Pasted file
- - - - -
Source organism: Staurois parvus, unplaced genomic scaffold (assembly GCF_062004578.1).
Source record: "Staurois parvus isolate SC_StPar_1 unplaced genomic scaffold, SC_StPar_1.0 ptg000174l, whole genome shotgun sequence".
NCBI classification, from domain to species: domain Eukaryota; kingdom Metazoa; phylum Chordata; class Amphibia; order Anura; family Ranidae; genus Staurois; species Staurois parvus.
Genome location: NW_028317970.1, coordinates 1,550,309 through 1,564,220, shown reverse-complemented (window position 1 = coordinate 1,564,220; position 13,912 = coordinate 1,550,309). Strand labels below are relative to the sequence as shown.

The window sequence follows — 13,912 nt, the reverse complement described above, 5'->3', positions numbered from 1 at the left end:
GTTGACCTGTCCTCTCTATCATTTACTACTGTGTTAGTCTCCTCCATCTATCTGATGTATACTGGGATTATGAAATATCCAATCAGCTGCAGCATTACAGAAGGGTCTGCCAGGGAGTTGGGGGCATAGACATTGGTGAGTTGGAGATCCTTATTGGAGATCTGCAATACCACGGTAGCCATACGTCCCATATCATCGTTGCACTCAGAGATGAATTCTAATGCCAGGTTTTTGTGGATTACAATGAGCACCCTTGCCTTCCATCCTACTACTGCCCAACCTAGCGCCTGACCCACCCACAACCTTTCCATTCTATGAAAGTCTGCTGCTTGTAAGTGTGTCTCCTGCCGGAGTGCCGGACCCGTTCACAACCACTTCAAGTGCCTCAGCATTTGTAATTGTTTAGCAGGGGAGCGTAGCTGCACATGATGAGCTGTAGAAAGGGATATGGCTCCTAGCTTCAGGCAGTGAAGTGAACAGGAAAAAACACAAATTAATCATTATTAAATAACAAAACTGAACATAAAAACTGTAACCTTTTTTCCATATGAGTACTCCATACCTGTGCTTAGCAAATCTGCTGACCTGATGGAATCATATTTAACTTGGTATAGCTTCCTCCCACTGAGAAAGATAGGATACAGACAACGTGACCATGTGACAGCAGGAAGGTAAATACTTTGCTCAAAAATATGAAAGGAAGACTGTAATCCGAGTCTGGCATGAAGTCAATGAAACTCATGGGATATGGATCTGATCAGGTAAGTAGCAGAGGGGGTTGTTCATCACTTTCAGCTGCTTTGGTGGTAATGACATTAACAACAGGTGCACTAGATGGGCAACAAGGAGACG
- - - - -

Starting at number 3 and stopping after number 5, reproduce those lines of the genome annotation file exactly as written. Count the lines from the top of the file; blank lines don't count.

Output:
NCBI classification, from domain to species: domain Eukaryota; kingdom Metazoa; phylum Chordata; class Amphibia; order Anura; family Ranidae; genus Staurois; species Staurois parvus.
Genome location: NW_028317970.1, coordinates 1,550,309 through 1,564,220, shown reverse-complemented (window position 1 = coordinate 1,564,220; position 13,912 = coordinate 1,550,309). Strand labels below are relative to the sequence as shown.

The window sequence follows — 13,912 nt, the reverse complement described above, 5'->3', positions numbered from 1 at the left end: